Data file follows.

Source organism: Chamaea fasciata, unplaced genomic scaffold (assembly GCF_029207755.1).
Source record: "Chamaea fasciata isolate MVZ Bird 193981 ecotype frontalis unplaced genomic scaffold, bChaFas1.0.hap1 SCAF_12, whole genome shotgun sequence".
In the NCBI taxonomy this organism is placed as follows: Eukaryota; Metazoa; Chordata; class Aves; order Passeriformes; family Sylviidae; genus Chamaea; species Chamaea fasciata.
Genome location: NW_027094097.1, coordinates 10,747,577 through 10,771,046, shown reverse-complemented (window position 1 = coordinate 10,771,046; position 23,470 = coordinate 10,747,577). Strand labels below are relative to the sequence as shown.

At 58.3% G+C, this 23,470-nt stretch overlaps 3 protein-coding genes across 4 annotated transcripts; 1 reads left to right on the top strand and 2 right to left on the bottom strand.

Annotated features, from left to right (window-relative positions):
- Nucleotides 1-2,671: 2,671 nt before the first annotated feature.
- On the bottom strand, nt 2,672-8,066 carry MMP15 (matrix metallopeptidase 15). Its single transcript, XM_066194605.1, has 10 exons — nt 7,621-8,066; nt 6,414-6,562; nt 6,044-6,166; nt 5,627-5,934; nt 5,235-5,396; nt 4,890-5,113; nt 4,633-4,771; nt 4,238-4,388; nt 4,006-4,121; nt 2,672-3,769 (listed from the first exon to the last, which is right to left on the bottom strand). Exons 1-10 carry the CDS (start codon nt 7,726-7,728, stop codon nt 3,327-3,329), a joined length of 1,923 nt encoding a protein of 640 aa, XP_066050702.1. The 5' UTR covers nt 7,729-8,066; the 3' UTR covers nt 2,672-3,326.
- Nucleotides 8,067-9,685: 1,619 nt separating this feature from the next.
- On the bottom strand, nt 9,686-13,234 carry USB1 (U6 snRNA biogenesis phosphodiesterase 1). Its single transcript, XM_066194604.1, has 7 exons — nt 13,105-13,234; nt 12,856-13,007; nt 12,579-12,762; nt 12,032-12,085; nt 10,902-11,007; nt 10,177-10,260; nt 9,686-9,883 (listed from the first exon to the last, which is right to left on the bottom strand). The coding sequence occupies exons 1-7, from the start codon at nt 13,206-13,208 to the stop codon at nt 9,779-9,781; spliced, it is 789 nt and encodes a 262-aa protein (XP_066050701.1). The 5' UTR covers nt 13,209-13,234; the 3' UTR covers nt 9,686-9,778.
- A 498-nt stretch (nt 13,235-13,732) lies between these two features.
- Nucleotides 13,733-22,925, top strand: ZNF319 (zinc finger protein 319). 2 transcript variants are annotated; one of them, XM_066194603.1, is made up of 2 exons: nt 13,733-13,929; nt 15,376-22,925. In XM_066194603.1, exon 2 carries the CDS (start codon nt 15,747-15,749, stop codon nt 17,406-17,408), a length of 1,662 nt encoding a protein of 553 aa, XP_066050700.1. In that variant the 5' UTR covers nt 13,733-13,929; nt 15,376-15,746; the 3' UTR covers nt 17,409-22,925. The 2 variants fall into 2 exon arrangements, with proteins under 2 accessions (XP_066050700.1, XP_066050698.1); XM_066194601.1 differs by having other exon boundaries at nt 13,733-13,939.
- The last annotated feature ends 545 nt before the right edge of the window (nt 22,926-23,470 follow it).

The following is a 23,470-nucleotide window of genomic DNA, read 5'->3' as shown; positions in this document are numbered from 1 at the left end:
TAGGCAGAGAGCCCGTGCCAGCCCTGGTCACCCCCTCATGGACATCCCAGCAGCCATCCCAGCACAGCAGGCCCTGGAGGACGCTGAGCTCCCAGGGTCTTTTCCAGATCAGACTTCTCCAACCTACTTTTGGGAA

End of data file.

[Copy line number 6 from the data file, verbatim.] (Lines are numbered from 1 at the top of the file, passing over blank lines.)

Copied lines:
Annotated features, from left to right (window-relative positions):